The New “Blood Libel”?

Israeli Organ Harvesting

By ALISON WEIR

Last week Sweden’s largest daily newspaper published an article containing shocking material: testimony and circumstantial evidence indicating that Israelis may have been harvesting internal organs from Palestinian prisoners without consent for many years.

Worse yet, some of the information reported in the article suggests that in some instances Palestinians may have been captured with this macabre purpose in mind.

In the article, “Our sons plundered for their organs,” veteran journalist Donald Bostrom writes that Palestinians “harbor strong suspicions against Israel for seizing young men and having them serve as the country’s organ reserve – a very serious accusation, with enough question marks to motivate the International Court of Justice (ICJ) to start an investigation about possible war crimes.”1/

An army of Israeli officials and apologists immediately went into high gear, calling both Bostrom and the newspaper’s editors “anti-Semitic.” The Israeli foreign minister was reportedly “aghast” and termed it “a demonizing piece of blood libel.” An Israeli official called it “hate porn.”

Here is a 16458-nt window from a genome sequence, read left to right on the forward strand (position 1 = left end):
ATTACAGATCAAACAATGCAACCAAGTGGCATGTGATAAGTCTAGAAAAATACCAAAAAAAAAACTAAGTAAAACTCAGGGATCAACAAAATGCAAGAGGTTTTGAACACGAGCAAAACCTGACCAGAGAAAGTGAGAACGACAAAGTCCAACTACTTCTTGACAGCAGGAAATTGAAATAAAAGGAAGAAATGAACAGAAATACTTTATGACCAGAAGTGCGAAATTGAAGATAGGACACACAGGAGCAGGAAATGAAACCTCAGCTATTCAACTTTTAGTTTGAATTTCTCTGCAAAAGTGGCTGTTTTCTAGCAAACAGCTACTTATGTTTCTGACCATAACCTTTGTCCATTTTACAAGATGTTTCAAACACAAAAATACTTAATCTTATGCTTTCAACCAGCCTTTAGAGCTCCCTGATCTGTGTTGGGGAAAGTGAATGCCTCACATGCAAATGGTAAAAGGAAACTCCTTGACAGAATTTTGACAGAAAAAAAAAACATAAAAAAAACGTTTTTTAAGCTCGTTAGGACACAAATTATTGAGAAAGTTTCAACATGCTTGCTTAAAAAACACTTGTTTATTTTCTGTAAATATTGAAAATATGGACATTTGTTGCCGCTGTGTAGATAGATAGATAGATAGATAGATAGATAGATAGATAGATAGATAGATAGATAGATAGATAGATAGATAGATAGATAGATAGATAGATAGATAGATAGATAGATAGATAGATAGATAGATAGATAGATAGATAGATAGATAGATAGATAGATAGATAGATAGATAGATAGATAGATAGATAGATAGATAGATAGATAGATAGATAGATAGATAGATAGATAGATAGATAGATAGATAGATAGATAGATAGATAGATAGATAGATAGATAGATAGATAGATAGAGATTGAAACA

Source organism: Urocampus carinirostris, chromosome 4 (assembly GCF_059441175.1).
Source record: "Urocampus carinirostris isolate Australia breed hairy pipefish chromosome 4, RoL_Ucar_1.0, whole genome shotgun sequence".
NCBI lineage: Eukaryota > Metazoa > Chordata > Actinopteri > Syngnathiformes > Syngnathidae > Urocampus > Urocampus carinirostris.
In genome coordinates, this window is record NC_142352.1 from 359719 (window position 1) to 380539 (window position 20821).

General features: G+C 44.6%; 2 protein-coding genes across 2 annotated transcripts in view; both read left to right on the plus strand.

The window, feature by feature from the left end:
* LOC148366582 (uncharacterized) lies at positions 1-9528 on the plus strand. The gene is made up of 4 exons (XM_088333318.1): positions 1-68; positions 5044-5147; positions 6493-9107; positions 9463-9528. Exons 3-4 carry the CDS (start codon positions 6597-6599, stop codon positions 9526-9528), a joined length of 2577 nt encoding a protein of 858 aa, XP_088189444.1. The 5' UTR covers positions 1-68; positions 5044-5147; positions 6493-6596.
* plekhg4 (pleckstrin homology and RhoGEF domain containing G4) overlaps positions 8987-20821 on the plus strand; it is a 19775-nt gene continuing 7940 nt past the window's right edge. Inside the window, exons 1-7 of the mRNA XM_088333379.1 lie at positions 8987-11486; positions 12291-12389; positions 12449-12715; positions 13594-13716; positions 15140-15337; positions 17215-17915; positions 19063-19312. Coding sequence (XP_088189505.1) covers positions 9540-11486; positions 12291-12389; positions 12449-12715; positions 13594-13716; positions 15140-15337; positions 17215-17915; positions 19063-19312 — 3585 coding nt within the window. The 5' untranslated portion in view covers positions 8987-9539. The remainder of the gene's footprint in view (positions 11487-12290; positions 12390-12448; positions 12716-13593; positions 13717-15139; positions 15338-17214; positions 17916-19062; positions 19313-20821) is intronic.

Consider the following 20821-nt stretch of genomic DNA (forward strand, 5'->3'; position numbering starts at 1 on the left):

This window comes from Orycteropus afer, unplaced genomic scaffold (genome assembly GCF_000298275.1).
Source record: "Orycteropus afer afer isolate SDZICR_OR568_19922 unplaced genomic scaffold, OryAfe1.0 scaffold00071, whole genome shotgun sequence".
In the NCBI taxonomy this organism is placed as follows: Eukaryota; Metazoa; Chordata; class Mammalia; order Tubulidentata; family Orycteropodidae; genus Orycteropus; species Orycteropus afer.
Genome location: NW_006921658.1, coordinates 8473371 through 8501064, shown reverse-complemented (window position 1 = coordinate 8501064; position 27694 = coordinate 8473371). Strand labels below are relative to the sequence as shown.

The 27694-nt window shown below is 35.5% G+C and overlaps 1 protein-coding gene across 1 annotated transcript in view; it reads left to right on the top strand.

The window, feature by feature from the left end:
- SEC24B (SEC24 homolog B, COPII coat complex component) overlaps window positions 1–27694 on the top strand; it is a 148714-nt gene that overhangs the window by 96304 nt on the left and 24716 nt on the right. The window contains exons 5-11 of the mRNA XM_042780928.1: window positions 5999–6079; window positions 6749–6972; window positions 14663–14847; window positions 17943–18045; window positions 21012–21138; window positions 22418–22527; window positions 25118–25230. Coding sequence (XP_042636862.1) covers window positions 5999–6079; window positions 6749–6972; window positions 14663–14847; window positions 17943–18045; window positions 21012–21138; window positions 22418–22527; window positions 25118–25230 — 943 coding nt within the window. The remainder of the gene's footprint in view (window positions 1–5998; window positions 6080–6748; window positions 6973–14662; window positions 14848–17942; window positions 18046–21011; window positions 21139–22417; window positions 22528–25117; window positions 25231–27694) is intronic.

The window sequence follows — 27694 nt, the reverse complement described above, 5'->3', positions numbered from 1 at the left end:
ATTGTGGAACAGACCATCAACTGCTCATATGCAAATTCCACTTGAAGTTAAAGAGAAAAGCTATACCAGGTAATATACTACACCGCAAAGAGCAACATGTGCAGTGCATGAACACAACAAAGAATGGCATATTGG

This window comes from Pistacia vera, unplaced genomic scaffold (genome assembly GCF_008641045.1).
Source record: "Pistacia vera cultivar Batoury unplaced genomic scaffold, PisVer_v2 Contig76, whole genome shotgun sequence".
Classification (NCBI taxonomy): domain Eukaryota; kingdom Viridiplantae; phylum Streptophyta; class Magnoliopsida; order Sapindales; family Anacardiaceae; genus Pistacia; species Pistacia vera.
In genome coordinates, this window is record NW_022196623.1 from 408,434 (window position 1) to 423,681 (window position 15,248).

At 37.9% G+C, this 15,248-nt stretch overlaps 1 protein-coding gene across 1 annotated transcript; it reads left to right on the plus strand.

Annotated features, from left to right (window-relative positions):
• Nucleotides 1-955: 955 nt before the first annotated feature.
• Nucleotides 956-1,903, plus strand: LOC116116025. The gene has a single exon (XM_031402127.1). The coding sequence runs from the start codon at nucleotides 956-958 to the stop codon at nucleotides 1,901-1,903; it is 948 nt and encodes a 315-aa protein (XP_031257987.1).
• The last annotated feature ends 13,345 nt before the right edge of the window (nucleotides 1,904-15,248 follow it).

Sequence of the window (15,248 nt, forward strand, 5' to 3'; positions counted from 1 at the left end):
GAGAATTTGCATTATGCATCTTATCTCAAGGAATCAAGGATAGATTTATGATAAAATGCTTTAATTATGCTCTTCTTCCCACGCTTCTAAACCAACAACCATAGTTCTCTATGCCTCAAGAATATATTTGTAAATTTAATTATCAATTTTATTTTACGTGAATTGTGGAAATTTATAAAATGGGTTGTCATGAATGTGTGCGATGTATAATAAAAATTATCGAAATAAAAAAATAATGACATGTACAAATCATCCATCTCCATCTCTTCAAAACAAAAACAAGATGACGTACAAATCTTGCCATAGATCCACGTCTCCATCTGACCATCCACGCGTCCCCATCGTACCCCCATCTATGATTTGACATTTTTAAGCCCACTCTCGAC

Commentary magazine wrote that the story was “merely the tip of the iceberg in terms of European funded and promoted anti-Israel hate.” Numerous people likened the article to the medieval “blood libel,” (widely refuted stories that Jews killed people to use their blood in religious rituals). Even some pro-Palestinian writers joined in the criticism, expressing skepticism.

The fact is, however, that substantiated evidence of public and private organ trafficking and theft, and allegations of worse, have been widely reported for many years. Given such context, the Swedish charges become far more plausible than might otherwise be the case and suggest that an investigation could well turn up significant information.

Below are a few examples of previous reports on this topic.

Israel’s first heart transplant

Israel’s very first, historic heart transplant used a heart removed from a living patient without consent or consulting his family.

In December 1968 a man named Avraham Sadegat (the New York Times seems to give his name as A Savgat) (2) died two days after a stroke, even though his family had been told he was “doing well.”

After initially refusing to release his body, the Israeli hospital where he was being treated finally turned the man’s body over to his family. They discovered that his upper body was wrapped in bandages; an odd situation, they felt, for someone who had suffered a stroke.

When they removed the bandages, they discovered that the chest cavity was stuffed with bandages, and the heart was missing.

During this time, the headline-making Israeli heart transplant had occurred. After their initial shock, the man’s wife and brother began to put the two events together and demanded answers.

The hospital at first denied that Sadegat’s heart had been used in the headline-making transplant, but the family raised a media storm and eventually applied to three cabinet ministers. Finally, weeks later and after the family had signed a document promising not to sue, the hospital admitted that Sadagat’s heart had been used.